Deeply in love, a couple decide to leave everyday life behind them and retreat to an island far from civilisation. Just the two of them, just as they are. Merely living together will be enough for them – they want to focus on loving and being. They arrive, settle into their new home and let themselves drift in the summertime island idyll.
Soon, however, they begin to notice strange things: the grim looks of their neighbour, an old woman who stares at them from her rocking chair; an olive tree uprooted by invisible forces that falls in front of their rented car; a whispering that blows through olive groves at the new moon. Are these just the fantasies of the two protagonists? What is real here? And what is this reality stretching toward, layer by layer? In an environment of increasingly sinister events, the sphere of the lovers’ seclusion gradually threatens to engulf them between light and shadow – and as it does, many questions are forced on them.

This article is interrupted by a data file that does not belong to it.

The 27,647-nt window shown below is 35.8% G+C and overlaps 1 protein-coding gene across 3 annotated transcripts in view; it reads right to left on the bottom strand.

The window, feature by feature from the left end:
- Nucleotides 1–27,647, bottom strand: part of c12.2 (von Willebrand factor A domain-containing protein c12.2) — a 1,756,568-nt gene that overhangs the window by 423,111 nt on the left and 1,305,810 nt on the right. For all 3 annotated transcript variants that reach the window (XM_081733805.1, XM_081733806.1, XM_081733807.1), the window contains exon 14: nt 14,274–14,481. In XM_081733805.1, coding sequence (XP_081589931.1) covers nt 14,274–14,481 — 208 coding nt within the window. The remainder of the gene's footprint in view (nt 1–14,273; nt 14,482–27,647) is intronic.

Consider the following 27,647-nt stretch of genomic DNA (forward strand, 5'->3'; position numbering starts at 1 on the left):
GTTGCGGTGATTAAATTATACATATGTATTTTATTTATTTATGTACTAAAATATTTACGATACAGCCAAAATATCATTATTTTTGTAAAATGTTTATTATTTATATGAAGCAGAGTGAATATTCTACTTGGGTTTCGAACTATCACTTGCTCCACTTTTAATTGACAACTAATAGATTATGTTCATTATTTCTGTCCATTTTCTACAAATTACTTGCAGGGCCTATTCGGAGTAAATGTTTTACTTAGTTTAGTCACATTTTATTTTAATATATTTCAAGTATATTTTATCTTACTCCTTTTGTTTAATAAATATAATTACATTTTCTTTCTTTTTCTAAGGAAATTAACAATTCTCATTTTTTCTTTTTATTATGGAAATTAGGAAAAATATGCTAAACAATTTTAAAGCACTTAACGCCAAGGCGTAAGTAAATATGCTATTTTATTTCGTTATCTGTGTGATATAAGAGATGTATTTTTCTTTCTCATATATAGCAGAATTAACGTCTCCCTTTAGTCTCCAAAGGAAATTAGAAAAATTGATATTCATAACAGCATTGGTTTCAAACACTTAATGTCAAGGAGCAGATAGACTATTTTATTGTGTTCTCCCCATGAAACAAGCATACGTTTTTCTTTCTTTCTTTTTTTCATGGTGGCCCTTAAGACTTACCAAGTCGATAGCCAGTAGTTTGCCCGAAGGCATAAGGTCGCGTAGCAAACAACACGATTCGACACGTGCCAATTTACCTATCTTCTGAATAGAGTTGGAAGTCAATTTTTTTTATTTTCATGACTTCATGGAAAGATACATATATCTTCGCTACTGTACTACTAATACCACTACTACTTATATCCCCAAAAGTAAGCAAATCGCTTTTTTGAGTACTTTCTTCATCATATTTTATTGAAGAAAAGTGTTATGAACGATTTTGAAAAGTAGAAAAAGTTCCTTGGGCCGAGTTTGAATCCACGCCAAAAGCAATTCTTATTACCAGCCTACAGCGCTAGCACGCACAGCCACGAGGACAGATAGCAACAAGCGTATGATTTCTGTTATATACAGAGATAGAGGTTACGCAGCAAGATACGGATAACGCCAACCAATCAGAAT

As in his novella The Lovers by the Dunes, Lu Bonauer writes here about love – in Summerland, about the undertow of a deeply felt love. But also about how in the wake of this wonderful force, lovers can risk losing their individual selves as they merge with one another in an intense relationship.